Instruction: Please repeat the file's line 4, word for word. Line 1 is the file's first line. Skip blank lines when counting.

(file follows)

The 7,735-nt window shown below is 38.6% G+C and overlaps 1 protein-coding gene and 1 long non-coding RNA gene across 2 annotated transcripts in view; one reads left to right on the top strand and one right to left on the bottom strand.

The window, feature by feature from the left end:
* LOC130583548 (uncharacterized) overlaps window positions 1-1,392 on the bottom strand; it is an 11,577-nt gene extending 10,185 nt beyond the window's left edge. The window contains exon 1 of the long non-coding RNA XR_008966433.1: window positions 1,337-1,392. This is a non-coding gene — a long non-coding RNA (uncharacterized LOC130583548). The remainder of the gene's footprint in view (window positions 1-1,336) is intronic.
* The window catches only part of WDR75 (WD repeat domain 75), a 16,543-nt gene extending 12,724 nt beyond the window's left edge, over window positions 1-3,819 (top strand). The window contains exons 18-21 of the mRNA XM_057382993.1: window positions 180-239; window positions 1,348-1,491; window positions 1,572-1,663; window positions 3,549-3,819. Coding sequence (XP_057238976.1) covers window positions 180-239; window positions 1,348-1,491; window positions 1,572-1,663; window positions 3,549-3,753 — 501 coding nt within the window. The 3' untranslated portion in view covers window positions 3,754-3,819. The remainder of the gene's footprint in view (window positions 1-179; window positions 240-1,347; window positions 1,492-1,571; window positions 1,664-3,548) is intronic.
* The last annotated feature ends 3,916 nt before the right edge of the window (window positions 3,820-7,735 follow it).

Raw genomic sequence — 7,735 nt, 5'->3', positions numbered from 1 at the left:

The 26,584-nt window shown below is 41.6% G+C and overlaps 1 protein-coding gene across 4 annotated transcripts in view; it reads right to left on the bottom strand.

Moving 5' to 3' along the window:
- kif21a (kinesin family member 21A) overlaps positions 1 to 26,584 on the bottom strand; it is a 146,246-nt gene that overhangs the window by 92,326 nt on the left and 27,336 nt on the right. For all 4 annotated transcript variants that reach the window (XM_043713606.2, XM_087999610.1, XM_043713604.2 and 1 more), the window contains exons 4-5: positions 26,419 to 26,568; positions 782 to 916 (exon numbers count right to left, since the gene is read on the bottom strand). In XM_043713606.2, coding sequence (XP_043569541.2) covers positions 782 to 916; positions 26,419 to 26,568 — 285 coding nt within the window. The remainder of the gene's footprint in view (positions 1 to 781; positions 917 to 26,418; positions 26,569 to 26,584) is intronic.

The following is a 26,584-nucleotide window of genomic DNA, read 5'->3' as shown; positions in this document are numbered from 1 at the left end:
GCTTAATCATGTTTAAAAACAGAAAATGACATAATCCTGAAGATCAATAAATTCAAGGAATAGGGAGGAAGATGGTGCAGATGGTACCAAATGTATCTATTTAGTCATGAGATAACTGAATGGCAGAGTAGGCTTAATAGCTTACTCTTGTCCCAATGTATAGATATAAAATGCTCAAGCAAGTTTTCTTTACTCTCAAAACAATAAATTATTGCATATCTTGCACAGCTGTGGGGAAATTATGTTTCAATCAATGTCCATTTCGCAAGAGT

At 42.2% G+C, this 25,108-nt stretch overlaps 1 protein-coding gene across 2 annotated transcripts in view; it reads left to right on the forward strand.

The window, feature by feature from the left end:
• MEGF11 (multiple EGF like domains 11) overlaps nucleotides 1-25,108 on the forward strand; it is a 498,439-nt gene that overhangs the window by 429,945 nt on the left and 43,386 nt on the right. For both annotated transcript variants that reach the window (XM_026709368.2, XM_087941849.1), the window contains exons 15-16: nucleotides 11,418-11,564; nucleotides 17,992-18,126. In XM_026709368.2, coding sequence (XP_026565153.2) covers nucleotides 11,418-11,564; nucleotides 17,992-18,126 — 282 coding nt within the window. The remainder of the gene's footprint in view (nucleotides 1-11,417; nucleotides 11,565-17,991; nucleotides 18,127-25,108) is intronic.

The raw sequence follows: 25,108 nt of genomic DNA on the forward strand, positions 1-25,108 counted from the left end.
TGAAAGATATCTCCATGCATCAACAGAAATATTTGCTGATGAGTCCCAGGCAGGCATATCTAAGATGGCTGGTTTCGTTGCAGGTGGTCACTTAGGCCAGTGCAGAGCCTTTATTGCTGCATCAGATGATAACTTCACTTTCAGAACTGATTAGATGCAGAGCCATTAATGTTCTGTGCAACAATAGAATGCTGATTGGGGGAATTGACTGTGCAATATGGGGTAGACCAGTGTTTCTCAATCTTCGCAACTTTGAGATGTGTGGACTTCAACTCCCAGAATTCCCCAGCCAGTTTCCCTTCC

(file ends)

* The window catches only part of WDR75 (WD repeat domain 75), a 16,543-nt gene extending 12,724 nt beyond the window's left edge, over window positions 1-3,819 (top strand). The window contains exons 18-21 of the mRNA XM_057382993.1: window positions 180-239; window positions 1,348-1,491; window positions 1,572-1,663; window positions 3,549-3,819. Coding sequence (XP_057238976.1) covers window positions 180-239; window positions 1,348-1,491; window positions 1,572-1,663; window positions 3,549-3,753 — 501 coding nt within the window. The 3' untranslated portion in view covers window positions 3,754-3,819. The remainder of the gene's footprint in view (window positions 1-179; window positions 240-1,347; window positions 1,492-1,571; window positions 1,664-3,548) is intronic.